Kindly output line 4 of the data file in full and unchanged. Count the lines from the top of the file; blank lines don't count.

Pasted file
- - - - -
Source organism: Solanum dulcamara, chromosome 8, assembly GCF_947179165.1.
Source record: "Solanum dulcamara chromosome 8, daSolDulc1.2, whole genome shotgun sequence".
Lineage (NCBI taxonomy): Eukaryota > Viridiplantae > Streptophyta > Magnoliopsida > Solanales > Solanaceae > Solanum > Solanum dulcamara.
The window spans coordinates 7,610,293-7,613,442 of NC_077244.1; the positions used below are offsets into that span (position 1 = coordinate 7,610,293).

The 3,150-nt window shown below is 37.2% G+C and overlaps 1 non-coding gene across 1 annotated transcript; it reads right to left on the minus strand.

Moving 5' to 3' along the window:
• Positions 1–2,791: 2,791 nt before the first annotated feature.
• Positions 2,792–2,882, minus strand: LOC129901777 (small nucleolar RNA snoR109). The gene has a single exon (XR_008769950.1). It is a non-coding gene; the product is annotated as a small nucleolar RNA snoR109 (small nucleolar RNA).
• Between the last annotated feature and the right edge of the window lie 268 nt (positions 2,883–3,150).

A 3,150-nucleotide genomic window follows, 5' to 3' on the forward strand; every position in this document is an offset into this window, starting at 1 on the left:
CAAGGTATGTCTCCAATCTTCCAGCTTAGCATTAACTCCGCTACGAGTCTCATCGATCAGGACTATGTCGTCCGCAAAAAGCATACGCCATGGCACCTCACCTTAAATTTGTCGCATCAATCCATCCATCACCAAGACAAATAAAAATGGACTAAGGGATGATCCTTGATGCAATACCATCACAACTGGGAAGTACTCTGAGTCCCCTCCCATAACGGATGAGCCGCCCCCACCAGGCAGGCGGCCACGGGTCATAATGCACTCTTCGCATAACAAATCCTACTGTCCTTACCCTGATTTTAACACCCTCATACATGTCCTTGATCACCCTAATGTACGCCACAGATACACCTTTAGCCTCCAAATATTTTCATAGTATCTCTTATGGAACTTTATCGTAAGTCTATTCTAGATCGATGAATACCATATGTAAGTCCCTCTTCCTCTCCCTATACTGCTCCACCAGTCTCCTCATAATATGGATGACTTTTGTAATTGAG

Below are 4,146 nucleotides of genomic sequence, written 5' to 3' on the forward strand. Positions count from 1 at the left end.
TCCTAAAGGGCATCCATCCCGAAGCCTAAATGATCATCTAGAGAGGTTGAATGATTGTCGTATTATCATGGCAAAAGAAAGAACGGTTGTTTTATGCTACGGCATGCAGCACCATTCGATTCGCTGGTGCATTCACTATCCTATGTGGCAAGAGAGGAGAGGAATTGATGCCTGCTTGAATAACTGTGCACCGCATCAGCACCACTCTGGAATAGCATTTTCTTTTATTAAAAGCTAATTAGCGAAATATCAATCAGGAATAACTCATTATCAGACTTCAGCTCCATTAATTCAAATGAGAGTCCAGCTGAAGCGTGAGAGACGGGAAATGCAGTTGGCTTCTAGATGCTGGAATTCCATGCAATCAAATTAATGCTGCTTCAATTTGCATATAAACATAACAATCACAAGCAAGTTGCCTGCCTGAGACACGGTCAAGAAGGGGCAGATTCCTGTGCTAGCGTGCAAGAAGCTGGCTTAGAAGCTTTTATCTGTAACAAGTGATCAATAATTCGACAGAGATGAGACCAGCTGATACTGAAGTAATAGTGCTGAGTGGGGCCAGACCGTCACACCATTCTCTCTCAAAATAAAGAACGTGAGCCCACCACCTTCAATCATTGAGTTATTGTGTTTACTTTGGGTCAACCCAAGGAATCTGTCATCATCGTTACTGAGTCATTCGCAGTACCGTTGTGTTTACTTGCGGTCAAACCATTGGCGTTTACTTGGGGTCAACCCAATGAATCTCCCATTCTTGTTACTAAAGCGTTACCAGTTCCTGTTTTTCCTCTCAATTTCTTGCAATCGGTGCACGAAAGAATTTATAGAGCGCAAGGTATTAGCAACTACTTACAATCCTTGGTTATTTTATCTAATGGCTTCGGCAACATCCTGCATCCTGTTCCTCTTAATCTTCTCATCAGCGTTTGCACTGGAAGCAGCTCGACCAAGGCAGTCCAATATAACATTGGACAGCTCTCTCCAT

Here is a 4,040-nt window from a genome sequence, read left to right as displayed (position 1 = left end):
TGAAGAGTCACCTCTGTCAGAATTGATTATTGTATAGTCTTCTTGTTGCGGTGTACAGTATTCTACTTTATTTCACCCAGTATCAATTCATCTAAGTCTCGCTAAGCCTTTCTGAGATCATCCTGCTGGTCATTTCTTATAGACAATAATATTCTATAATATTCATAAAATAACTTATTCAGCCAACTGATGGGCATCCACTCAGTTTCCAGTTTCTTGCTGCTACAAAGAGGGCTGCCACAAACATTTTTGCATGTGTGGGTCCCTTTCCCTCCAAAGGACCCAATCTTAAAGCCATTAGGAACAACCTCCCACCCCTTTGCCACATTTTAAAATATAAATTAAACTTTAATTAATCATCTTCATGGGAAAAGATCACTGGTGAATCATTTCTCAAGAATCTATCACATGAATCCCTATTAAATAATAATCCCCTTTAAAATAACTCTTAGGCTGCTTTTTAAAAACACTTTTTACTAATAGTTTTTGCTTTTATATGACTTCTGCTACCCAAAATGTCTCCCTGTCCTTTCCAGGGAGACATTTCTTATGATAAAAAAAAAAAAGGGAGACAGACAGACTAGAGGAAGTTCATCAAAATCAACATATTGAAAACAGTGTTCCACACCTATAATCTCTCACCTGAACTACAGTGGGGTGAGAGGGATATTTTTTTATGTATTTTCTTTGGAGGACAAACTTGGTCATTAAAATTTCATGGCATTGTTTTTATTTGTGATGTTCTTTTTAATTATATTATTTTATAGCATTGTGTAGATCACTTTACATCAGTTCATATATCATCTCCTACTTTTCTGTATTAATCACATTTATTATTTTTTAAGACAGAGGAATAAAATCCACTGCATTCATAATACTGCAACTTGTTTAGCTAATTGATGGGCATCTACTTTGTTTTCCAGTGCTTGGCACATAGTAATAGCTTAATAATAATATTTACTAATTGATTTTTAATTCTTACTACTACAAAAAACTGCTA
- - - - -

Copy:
The window spans coordinates 7,610,293-7,613,442 of NC_077244.1; the positions used below are offsets into that span (position 1 = coordinate 7,610,293).